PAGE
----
Red Hat Linux uses xfs (X Font Server) to provide fonts to the XFree86 server and the X client applications that connect to it. While it is possible to not use xfs and place the paths to font directories in your XF86Config configuration file, xfs has several advantages:
It is easier to add and remove fonts, including editing the font path. The font path is a collection of paths in the file system where font files are stored. The xfs service keeps the font path out of the XFree86 configuration files, making it easier to edit.
Fonts may be stored on one machine acting as a networked font server and can be shared among multiple X servers over the network. A common set of fonts can be maintained in one place and easily shared between all users.
More types of fonts are supported. xfs can handle TrueType, Type1, and bitmap fonts.
The XFree86 configuration files know whether to use xfs or hard-coded font paths because of the FontPath setting in their Files sections. By default, the FontPath is set to unix/:7100. This tells the XFree86 server to connect to port 7100 using an inner-machine communication link. The xfs server listening on this port will respond with font information when queried by the XFree86 server.
The xfs service must be running when X is started. If it is not, you will be returned to a command prompt with an error similar to the following:
failed to set default font path 'unix/:7100'
Check to see if xfs is running using the ps aux | grep xfs command. By default, xfs is set to start in runlevels 2, 3, 4, and 5, covering all runlevels where you would run X. If xfs is not running on your system, you can start it as root using the /sbin/service xfs start command. Use the /usr/sbin/ntsysv, serviceconf, or /sbin/chkconfig utilities to force it to start at the correct runlevels. For more on configuring services for a particular runlevel, see the Official Red Hat Linux Administrator’s Guide.
The /etc/rc.d/init.d/ xfs script starts the xfs server. Several options can be configured in the /etc/X11/fs/config file:
alternate-servers — Sets a list of alternate font servers to be used if this font server is not available. A comma must separate every font server in the list.
catalogue — An ordered list of font paths to use that contain the font files. A comma must follow every font path before a new font path can be started in the list. You can use the string :unscaled immediately after the font path to make the unscaled fonts in that path load first. Then, you can specify the entire path again, so that other scaled fonts will also be loaded.
client-limit — Sets the number of clients this font server will service before refusing to handle any more. The default is 10.
clone-self — Decides if the font server will clone a new version of itself when the client limit is hit. By default, this option is on. Set it to off to disable this feature.
default-point-size — Sets the default point size for any font that does not specify this value. The value for this option is set in decipoints. The default of 120 corresponds to 12 point fonts.
default-resolutions — Specifies a list of resolutions supported by the XFree86 server. Each resolution in the list must be separated by a comma.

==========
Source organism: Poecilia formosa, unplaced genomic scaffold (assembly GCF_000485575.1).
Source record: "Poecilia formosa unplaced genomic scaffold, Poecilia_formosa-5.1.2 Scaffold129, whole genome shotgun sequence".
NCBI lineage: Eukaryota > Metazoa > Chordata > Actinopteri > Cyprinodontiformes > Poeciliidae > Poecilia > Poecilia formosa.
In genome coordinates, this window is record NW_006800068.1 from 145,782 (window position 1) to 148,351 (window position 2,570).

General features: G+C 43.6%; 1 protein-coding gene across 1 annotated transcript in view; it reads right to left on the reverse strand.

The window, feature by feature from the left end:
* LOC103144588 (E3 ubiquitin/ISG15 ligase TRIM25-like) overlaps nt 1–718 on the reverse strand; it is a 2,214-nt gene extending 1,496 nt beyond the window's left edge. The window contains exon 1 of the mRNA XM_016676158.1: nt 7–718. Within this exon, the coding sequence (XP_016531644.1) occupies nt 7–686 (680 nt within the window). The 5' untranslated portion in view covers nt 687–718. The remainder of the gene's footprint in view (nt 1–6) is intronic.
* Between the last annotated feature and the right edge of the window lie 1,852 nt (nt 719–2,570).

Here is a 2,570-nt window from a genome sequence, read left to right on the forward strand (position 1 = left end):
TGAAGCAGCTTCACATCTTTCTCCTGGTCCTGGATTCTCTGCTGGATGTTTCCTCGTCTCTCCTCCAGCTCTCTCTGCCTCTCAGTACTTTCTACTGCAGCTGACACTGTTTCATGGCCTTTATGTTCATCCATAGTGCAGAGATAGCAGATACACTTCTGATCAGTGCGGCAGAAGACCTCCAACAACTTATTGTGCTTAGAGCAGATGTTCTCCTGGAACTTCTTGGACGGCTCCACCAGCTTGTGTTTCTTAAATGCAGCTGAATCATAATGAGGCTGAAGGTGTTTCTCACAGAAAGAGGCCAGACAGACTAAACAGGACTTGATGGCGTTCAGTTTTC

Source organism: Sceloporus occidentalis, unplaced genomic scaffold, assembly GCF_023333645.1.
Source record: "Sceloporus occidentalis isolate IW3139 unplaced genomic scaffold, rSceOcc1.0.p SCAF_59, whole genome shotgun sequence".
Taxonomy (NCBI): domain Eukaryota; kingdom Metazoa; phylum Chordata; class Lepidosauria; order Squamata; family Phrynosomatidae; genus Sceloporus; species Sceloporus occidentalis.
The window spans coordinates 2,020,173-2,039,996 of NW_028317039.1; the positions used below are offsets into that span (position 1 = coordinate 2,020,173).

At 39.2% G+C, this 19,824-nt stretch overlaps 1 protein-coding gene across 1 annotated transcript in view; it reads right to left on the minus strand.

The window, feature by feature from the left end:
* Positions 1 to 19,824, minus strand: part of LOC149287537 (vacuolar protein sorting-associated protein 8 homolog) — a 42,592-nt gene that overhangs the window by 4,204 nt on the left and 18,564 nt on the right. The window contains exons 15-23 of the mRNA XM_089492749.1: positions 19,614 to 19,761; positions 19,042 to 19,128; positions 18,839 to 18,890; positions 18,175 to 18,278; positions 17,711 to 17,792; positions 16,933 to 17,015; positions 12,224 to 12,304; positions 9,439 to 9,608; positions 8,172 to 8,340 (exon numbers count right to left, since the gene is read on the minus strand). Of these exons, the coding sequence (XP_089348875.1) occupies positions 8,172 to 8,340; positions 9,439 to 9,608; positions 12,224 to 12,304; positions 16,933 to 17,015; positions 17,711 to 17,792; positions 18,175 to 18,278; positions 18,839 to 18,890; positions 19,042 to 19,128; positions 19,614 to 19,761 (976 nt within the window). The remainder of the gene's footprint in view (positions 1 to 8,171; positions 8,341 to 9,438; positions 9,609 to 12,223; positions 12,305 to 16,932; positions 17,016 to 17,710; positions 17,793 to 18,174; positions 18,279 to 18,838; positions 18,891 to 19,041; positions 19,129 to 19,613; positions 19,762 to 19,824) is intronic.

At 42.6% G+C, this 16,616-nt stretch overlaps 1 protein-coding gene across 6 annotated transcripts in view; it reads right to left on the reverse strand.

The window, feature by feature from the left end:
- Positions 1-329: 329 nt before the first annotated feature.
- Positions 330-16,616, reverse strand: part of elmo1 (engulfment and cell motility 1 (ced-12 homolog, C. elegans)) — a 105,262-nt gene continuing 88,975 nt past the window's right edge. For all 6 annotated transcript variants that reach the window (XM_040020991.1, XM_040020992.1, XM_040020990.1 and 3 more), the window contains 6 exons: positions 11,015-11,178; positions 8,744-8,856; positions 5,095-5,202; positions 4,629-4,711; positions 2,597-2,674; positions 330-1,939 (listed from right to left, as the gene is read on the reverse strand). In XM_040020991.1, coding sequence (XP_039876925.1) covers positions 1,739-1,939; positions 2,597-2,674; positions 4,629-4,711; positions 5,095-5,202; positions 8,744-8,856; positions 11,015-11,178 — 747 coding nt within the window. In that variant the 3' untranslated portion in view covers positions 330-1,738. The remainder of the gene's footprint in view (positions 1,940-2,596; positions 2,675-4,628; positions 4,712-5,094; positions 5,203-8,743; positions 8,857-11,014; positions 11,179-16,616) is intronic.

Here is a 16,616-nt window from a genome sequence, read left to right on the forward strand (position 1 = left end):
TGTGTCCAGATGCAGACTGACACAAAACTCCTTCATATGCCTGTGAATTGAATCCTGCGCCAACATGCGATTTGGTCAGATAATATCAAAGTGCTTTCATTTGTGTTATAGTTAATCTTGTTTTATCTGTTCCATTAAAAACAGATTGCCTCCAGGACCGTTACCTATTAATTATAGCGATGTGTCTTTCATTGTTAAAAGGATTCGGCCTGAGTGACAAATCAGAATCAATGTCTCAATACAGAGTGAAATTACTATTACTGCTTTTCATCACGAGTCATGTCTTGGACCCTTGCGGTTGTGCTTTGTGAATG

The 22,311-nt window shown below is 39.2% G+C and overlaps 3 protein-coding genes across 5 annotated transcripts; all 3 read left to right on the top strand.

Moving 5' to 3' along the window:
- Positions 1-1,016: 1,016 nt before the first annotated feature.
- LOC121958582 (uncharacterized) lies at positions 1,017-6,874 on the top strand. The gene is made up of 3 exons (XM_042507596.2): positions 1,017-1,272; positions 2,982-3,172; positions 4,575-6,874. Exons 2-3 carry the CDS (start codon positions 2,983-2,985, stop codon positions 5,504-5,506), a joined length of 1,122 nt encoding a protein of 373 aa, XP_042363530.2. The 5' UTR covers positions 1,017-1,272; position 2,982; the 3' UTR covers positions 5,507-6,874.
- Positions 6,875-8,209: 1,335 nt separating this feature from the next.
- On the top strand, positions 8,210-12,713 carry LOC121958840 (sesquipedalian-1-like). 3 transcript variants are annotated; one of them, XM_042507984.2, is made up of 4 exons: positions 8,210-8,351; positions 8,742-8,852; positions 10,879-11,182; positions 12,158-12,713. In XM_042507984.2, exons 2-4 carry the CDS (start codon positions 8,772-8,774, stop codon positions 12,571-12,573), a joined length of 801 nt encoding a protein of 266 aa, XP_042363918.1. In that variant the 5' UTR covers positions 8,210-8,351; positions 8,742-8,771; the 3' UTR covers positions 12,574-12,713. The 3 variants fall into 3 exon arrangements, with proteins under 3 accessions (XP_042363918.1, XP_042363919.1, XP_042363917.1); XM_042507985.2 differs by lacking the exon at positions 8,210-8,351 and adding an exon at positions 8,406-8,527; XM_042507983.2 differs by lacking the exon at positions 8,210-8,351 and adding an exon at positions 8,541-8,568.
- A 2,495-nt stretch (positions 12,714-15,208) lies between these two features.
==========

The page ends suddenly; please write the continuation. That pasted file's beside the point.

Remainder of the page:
deferglyphs — Tells xfs whether to defer the loading of glyphs, which is an image used to visually represent a font. You can disable this feature (none), enable this feature for all fonts (all), or turn this this feature on only for 16-bit fonts (16), which are largely used with Asian languages.
error-file — Allows you to specify the path and file name of a location where xfs errors can be logged.
no-listen — Tells xfs not to listen using a particular protocol. By default, this option is set to tcp to prevent xfs from listening on TCP ports, primarily for security reasons. If you plan on using xfs to serve fonts to networked workstations on a LAN, you need to remove tcp from this line.
port — Specifies the TCP port that xfs will listen on if no-listen does not exist or is commented out.
use-syslog — Tells xfs to use the system error log if set to on.
When using xfs, adding fonts to your system is rather straightforward. Use the chkfontpath -- list command to see the font paths currently configured on your system. To add new fonts in a new directory, follow these instructions as the root user:
Create a font directory, such as /usr/share/fonts and place the fonts inside that directory. Be sure to set the permissions correctly; it is only necessary that the files can be read; no other permissions are necessary.
Type the chkfontpath --add font-directory-path command, where the font-directory-path is the full path to the directory holding the fonts. This will add this font path to the xfs configuration file.
You must have a fonts.dir file in your new font directory for the chkfontpath command to work correctly. The creation of the fonts.dir file, as well as any other files used by xfs with these fonts, is beyond the scope of this book. Many font collections available for Linux include these files for you, so it may not be necessary to create them by hand.
Restart xfs using the /sbin/service xfs restart command. You will also need to restart your X session.
Typing the chkfontpath --list command will show the new font path. Any fonts you added will be available for use.
The Red Hat Support website contains more information on this subject; see the following URL for additional help documents: